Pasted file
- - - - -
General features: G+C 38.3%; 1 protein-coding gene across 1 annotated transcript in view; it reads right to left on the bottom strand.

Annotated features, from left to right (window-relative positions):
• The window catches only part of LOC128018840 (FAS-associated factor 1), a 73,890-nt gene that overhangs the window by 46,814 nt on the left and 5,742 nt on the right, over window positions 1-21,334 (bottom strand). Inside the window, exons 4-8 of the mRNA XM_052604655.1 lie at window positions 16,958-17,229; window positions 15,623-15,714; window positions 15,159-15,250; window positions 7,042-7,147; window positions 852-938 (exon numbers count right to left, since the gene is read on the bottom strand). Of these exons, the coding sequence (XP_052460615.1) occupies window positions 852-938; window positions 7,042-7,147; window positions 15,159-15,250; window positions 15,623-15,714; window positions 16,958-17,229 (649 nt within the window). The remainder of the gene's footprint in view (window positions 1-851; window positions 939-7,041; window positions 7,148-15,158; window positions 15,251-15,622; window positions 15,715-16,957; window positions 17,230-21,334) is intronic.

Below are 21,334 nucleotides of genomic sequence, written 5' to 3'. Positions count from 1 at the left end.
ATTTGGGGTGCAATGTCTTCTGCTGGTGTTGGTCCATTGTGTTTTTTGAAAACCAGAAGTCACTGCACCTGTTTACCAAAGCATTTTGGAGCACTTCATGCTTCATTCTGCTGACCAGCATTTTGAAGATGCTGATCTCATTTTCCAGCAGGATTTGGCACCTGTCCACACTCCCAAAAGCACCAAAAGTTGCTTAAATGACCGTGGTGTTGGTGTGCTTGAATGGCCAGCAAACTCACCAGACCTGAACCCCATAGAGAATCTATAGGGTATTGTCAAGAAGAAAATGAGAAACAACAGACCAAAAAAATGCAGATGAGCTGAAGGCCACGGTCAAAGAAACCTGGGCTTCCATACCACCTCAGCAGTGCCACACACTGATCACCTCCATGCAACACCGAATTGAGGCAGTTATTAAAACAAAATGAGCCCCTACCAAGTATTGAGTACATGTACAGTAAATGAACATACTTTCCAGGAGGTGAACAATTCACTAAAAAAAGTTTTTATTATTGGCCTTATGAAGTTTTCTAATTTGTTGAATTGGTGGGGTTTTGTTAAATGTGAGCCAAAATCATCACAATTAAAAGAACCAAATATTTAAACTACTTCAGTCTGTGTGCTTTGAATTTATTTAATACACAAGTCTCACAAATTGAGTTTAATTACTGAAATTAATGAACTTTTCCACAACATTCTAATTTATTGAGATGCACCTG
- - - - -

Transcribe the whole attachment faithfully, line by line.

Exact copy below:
General features: G+C 38.3%; 1 protein-coding gene across 1 annotated transcript in view; it reads right to left on the bottom strand.

Annotated features, from left to right (window-relative positions):
• The window catches only part of LOC128018840 (FAS-associated factor 1), a 73,890-nt gene that overhangs the window by 46,814 nt on the left and 5,742 nt on the right, over window positions 1-21,334 (bottom strand). Inside the window, exons 4-8 of the mRNA XM_052604655.1 lie at window positions 16,958-17,229; window positions 15,623-15,714; window positions 15,159-15,250; window positions 7,042-7,147; window positions 852-938 (exon numbers count right to left, since the gene is read on the bottom strand). Of these exons, the coding sequence (XP_052460615.1) occupies window positions 852-938; window positions 7,042-7,147; window positions 15,159-15,250; window positions 15,623-15,714; window positions 16,958-17,229 (649 nt within the window). The remainder of the gene's footprint in view (window positions 1-851; window positions 939-7,041; window positions 7,148-15,158; window positions 15,251-15,622; window positions 15,715-16,957; window positions 17,230-21,334) is intronic.

Below are 21,334 nucleotides of genomic sequence, written 5' to 3'. Positions count from 1 at the left end.
ATTTGGGGTGCAATGTCTTCTGCTGGTGTTGGTCCATTGTGTTTTTTGAAAACCAGAAGTCACTGCACCTGTTTACCAAAGCATTTTGGAGCACTTCATGCTTCATTCTGCTGACCAGCATTTTGAAGATGCTGATCTCATTTTCCAGCAGGATTTGGCACCTGTCCACACTCCCAAAAGCACCAAAAGTTGCTTAAATGACCGTGGTGTTGGTGTGCTTGAATGGCCAGCAAACTCACCAGACCTGAACCCCATAGAGAATCTATAGGGTATTGTCAAGAAGAAAATGAGAAACAACAGACCAAAAAAATGCAGATGAGCTGAAGGCCACGGTCAAAGAAACCTGGGCTTCCATACCACCTCAGCAGTGCCACACACTGATCACCTCCATGCAACACCGAATTGAGGCAGTTATTAAAACAAAATGAGCCCCTACCAAGTATTGAGTACATGTACAGTAAATGAACATACTTTCCAGGAGGTGAACAATTCACTAAAAAAAGTTTTTATTATTGGCCTTATGAAGTTTTCTAATTTGTTGAATTGGTGGGGTTTTGTTAAATGTGAGCCAAAATCATCACAATTAAAAGAACCAAATATTTAAACTACTTCAGTCTGTGTGCTTTGAATTTATTTAATACACAAGTCTCACAAATTGAGTTTAATTACTGAAATTAATGAACTTTTCCACAACATTCTAATTTATTGAGATGCACCTG